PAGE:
Saturday, November 11, 2017

Monday Musings 292 - The Myth of a Perfect Employee

The myth of a perfect employee

 (First Published in ''Peoples Matter' July 2017 Issue)

While gemology, a science dedicated to the pursuit of study of gems, is a vast geological field of enquiry, the aspect of it which deals with its colours is of particular intrigue – and with significant lessons for us in the field of leadership and employee fitment.

An elementary study of precious stones will tell us that there are precious stones like diamond, ruby, sapphire and emerald, while all other gemstones being semi-precious. Sapphire and Ruby, two of the most popular gems are actually cousins - both are corundum’s i.e. made up of aluminium oxide, but differ in the nature of impurities that are embedded in them respectively. The impurity chromium gives it a red hue and is called a Ruby, while an impurity of Iron or titanium will give it a blue or green or pink of purple colour and it will then be called a Sapphire.

 Beryl, chemically beryllium aluminium cyclosilicate is a large joint family. The same culprit chromium there gives it a green colour and then it’s called an emerald; the impurity of iron gives it a golden colour. The list is endless and the gem lovers have these impurities a lot to thank for; what would have been the appeal of a ruby or a sapphire or an emerald without its colour!
An impurity or an imperfection so to speak, is the reason for the value of the stone. Take away its imperfection and it’s just a stone. Human beings treat an imperfection in a very different way. It’s something to be detested, hated, criticized, corrected, feed backed, harped endlessly to the point of being nagging and frustrating, brought up needlessly and tactlessly at most inopportune times. It usually passes our attention that what appears as an imperfection may something only that we do not like, something that only we are not comfortable accepting, or something that is unacceptable to our sensibilities and not something that may be fundamentally or universally unlikable or wrong or bad. Our own sensibilities cannot and must not decide what an imperfection in a human being is arguably.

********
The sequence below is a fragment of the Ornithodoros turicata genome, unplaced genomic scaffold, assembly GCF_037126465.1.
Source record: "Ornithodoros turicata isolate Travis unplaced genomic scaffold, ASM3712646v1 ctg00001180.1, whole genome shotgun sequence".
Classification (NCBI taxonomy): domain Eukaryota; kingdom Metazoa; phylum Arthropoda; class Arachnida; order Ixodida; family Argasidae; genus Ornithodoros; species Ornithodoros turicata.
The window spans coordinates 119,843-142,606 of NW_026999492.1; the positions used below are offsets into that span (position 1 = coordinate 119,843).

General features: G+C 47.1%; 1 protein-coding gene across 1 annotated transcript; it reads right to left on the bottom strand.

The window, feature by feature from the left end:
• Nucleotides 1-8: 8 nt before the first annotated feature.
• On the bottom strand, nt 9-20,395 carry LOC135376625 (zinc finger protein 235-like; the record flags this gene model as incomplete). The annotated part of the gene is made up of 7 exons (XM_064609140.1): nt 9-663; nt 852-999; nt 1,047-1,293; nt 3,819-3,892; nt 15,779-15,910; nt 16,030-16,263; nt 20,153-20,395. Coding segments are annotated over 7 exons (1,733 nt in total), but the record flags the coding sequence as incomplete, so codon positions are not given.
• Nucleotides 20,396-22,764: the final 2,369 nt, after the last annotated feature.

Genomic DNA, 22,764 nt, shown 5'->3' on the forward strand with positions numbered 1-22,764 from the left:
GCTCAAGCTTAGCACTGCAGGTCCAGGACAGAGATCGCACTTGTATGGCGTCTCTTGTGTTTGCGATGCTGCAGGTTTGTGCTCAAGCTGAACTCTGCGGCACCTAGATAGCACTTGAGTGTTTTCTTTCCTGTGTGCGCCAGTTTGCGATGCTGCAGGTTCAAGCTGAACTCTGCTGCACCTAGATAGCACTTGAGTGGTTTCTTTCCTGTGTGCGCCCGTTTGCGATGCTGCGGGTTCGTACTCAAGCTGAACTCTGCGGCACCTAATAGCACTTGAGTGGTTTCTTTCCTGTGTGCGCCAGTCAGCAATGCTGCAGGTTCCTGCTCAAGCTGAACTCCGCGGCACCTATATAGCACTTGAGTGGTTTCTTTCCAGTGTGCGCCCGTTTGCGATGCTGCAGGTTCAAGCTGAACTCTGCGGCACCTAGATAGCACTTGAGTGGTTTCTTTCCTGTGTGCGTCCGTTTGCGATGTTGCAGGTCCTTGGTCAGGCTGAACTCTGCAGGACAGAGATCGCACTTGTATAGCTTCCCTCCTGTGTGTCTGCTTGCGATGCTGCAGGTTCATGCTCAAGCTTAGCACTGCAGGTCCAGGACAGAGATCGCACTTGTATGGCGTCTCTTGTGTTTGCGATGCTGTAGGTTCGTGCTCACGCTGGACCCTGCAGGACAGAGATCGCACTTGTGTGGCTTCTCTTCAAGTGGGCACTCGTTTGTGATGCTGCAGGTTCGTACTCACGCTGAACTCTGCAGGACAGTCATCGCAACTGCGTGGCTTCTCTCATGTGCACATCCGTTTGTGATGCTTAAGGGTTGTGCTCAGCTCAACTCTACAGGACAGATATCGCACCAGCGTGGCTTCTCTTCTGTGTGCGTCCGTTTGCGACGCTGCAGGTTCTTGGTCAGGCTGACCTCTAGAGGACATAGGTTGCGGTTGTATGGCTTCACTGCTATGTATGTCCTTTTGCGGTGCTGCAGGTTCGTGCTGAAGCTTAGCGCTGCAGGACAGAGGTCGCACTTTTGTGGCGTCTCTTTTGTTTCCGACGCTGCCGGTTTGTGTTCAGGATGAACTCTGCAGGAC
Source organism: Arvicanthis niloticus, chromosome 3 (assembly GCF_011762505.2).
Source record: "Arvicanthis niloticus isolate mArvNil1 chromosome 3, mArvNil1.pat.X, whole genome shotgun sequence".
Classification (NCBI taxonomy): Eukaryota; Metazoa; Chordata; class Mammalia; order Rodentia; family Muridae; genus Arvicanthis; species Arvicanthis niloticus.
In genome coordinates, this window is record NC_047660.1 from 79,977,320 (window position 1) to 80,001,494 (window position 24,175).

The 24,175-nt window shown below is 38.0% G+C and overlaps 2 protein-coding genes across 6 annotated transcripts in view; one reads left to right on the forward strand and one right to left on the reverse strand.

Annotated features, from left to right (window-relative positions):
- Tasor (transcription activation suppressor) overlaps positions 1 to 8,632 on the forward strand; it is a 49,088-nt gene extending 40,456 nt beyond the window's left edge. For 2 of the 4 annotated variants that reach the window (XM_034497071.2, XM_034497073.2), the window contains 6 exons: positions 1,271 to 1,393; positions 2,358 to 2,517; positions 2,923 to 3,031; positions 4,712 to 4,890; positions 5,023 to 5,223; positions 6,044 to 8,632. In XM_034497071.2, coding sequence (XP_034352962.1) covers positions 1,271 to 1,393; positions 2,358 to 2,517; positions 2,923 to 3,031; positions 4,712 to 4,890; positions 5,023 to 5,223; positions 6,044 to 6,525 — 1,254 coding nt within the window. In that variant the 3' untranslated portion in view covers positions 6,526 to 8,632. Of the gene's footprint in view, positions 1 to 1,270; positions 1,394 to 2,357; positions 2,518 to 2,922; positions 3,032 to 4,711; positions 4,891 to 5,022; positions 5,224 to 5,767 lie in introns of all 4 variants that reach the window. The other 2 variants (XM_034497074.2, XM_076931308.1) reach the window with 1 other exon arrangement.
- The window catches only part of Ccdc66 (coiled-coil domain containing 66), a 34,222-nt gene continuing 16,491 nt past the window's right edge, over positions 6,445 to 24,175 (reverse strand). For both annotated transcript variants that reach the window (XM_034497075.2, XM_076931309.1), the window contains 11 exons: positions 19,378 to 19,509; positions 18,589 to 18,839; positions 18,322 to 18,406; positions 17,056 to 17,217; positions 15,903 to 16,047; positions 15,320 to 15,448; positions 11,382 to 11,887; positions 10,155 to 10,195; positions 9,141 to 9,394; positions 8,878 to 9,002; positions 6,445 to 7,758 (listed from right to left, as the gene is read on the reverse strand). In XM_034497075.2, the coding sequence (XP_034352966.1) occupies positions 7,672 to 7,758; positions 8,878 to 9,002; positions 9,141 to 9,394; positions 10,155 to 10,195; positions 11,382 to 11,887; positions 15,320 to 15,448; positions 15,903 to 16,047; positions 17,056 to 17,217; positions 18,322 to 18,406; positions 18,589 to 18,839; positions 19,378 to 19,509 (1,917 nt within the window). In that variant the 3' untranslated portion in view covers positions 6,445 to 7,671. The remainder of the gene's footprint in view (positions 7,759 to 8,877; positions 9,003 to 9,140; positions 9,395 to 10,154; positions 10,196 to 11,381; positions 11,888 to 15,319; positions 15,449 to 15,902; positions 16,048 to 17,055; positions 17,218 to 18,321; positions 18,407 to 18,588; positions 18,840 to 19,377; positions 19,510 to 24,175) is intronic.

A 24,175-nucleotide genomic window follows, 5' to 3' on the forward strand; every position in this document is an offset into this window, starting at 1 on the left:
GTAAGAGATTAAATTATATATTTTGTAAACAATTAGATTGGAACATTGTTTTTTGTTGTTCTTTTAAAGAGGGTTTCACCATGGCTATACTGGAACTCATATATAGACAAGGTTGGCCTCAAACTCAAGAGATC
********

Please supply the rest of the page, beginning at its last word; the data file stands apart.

Aggression, forthrightness, ambition, result orientation, candour, courage so on and so forth can be virtues with double edges. One man’s food can be another man’s poison – what can be one persons strength will be classified as another ones area of development! Who knows for better or for worse, how a person might look once you take away what to some appears as an imperfection. Take away the impurity of chromium and a ruby is just another stone.

 It would be wise, before we judge in people what would be an impurity to our eyes, for if he were to get rid of it, he might also rid himself of his greatest strength, the one thing that might be his greatest ally in the pursuit of an outcome. Not all imperfections need to be eradicated in human beings - mostly it’s not possible, sometimes it’s not desired.

Nature perhaps teaches us a thing or two about tolerance to imperfections. Only in human world the notion of purity or perfection is so vehemently defended and even propagated – assuming that it is even possible in the first place. Let’s look at this through the lens of an example, even though it might be an extreme and controversial one. The doggedness in a founder to make an otherwise untested concept into a profitable scalable business also makes him/her ignore its effects on culture and ethos, as the recent Uber saga tells us. Unfortunately it’s the same doggedness that has been responsible for both – the meteoric rise of Uber as well as its cultural fault lines. Who knows if Uber would ever have become what it has, had Travis Kalanick not what he has been, with all his imperfections, failings and strength. Just a clarification needed to put the argument in context – this is not to defend personality imperfections or justify toxic behaviours, or the fundamental premise if human beings could become better than what they are; this is only to point out that on an average human being comes as a package of what they are brilliant at and a bit of quirks and imperfections hard wired in them. Within the limits of propriety, upholding ethics and law, one must allow space for employees to exist with their own overall skin of unique talents and peculiar quirks. The whole pursuit of having perfect employees is at best a fanciful idea, not supported by nature.

While dealing with human beings, the big question to ask is, can the impurities or imperfections be valued for what it is, or what it can be, rather than what it is not or what it shall never be?.

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